Right now I don't feel ready to plan.  I'm wandering around in a fitness haze, trying new things, unsure of my place.  Last week I reacquainted myself with the offerings of my gym and tried a class called H.I.T.  I'm not sure exactly what the acronym means, other than the fact that it HIT me hard.  (Coach Tom, yes, I finally understand specificity of training - the thought that to be good at swimming, biking, and running you need to do those things specifically.)  I was uncoordinated within the class (I've never been a step aerobics kind of girl) and my family enjoyed laughing at me for the rest of the week as every time I sat down I felt muscles that I didn't know existed (apparently they are not ones used in swimming, biking and running).  I'm planning on returning - the cross-training will be good for me - but it definitely cemented my permanent love of triathlon.

I'm not looking for it to be 90 degrees and humid again but I also feel myself fighting the onset of the cooler weather, which usually I love for running and cycling.  Do I need a new challenge?  Is it an Xterra?  A winter tri?  Adventure racing?  Do I just need to forge ahead and plan for the tri season next year?  A problem without a solution - I told you that in the beginning. Usually what gives me clarity and some space to problem solve is to get the heart pumping and the endorphins flowing.  I'm going to head out this morning and try just that but, lately, I seem to lose any problem solving as soon as the wheels stop turning or my legs stop moving.  Then, once again, I am restless. . .


September 12, 2008

Black and White with Spots

Dalmatian   What is black and white with spots?  No, this isn't the start of a joke.  The correct answer is my scan.  Wait!  Before you gasp (like I almost did), let me explain.  I was in to see my oncologist for the 3-month, as you all know.  She had what I'd like to call  the look - the look that says we're going to have the talk.  Turns out she's exhausted, her daughter hates her kindergarten teacher and she'd just gotten a call from the school nurse.  Momentarily I was brought back to reality that yes, oncologists are people too.

Turns out that my scan and its results are not as black and white, pun intended, as we originally thought.  In my mind, it has always been cancer cells light up, regular cells don't.  Apparently, there is some subjective analysis there.  Darn!  I like the clear cut, no cancer here, definitive stuff.  Some cells lit up in my neck - the subjective analysis being that it is right where I had the huge reactive lymph node due to the shingles on the face.  So, the good news is that I am still being declared in remission!  The not so great news is that my Immune Deficiency Report - don't you love that name?  It sounds like I am being sent to the Principal's office - show that my T-cells (thereby a huge chunk of my immune system) are still low.  So, here we are a year and a half since that last drop of chemo and my body still isn't whatever "normal" is.  That's the price you pay.  I'm being kept on a short leash and will report back to the scanner 3 months from now on my birthday weekend - the one that will remind me that this has been almost 4 years and will last well beyond that.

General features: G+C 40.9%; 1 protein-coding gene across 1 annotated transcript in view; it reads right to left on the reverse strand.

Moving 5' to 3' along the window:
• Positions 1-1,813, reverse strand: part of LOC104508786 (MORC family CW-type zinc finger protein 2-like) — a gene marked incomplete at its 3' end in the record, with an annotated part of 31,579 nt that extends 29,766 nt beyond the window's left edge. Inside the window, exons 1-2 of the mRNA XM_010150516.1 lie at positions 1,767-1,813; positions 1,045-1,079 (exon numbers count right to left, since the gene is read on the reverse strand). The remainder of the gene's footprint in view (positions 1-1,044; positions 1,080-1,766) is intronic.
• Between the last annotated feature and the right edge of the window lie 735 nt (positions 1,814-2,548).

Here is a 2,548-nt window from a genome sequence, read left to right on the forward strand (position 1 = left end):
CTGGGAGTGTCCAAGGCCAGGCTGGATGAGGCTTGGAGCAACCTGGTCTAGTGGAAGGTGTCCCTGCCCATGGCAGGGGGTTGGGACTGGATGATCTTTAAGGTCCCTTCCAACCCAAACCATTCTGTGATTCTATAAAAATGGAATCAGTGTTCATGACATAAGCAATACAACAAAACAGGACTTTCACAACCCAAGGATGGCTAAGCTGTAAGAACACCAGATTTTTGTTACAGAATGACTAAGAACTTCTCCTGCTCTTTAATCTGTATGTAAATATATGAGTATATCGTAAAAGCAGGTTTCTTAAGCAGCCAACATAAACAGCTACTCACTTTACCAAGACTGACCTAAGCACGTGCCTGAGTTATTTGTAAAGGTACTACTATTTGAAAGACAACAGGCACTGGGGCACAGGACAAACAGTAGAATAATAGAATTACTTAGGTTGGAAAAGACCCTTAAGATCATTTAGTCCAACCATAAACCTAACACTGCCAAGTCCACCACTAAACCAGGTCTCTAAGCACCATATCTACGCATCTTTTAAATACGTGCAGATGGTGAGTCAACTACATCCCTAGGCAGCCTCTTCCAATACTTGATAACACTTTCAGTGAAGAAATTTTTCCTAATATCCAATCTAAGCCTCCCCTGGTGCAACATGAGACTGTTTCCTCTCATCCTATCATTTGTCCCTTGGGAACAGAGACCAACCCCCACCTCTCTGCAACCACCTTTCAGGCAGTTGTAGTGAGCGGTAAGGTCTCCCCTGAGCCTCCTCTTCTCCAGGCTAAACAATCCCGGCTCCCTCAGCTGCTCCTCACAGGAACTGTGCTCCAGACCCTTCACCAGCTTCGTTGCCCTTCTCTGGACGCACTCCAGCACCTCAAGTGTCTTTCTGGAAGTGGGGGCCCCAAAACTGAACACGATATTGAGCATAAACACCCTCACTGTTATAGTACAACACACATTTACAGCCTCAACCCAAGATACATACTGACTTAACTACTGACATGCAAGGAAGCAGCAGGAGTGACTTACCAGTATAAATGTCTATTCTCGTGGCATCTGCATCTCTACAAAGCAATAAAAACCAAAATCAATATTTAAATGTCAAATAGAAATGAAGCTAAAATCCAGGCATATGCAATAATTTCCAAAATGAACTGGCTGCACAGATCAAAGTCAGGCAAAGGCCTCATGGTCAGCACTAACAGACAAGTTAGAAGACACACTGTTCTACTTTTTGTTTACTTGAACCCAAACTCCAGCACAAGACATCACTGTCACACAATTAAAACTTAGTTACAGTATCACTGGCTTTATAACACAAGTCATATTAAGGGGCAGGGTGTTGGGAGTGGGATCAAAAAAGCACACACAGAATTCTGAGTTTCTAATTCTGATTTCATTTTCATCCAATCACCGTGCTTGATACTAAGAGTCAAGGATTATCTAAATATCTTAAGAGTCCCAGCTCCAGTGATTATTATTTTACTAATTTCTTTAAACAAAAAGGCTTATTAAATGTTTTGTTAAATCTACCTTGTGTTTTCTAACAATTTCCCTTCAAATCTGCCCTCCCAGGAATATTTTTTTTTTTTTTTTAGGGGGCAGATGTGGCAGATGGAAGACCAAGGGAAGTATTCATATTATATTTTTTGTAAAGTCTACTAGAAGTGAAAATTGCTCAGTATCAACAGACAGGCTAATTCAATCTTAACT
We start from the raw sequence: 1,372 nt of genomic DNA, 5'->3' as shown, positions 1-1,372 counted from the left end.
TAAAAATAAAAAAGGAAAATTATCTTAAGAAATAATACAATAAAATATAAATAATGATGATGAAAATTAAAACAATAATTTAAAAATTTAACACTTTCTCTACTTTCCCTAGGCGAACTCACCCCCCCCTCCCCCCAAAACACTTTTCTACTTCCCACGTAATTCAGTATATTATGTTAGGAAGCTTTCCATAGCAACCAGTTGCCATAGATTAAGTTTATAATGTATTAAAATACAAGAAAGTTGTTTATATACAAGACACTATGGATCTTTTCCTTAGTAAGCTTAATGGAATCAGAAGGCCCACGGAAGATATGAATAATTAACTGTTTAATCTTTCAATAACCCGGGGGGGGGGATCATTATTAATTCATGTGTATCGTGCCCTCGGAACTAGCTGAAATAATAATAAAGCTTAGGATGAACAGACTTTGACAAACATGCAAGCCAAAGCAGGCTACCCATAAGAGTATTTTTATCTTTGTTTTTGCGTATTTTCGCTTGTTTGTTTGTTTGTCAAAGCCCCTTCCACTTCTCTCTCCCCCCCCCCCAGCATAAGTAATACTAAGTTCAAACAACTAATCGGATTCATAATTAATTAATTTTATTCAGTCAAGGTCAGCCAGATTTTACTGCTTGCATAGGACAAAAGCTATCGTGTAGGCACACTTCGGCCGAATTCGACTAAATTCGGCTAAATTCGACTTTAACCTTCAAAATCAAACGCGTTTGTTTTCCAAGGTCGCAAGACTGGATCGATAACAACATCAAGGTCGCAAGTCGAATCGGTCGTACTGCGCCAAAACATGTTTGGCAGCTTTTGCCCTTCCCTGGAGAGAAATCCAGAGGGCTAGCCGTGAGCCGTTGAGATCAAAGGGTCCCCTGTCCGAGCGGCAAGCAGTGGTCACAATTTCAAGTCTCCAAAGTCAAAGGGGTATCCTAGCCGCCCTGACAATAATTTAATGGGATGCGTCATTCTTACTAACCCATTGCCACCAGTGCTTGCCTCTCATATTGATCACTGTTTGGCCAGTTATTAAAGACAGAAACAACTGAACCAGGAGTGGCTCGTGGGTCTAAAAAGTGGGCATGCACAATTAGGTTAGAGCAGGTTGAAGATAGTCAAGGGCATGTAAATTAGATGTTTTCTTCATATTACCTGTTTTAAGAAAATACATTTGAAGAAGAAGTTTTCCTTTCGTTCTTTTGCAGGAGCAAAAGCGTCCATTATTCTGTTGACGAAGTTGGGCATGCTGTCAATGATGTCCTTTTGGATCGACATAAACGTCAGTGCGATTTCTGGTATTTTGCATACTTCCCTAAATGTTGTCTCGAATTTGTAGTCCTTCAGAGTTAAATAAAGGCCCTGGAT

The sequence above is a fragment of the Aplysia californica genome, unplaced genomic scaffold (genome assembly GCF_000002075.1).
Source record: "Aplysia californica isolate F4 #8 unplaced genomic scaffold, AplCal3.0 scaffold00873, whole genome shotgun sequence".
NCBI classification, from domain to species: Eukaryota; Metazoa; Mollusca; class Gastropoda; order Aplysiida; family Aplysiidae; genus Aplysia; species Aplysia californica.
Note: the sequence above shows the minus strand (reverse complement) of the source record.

Hopefully by December my oncologists daughter will love kindergarten and the smile on her face will exude the joy of another scan declaring remission!


September 11, 2008

Fifteen Years

Img_3326 Fifteen years ago I was eighteen years old and headed to college convinced that I had "the plan" for my life all worked out.  I was determined in my pre-med major for college and felt I knew exactly how it would all work out. 

Here I am fifteen years later and I know that my former, younger self would laugh if asked to consider the possibilities of where I am now.   (Perhaps it all started when organic chemistry and I just couldn't get along.)

Fifteen years later I am a woman who has been happily married for ten years to my best friend, I have two wonderful boys who keep me constantly on my toes with their questions and curiosities - on my best day I learn at least five new things from them and for them, I have listened to a doctor tell me that I have cancer - twice, I have become a triathlete and challenged my body in ways I never knew possible and I have become a Woman Who Rides for Trek.    The list of changes, challenges and even sometimes defeats that I never envisioned goes on and on.  (And while I didn't become a doctor, let's just say that I'm an active part of the medical community!)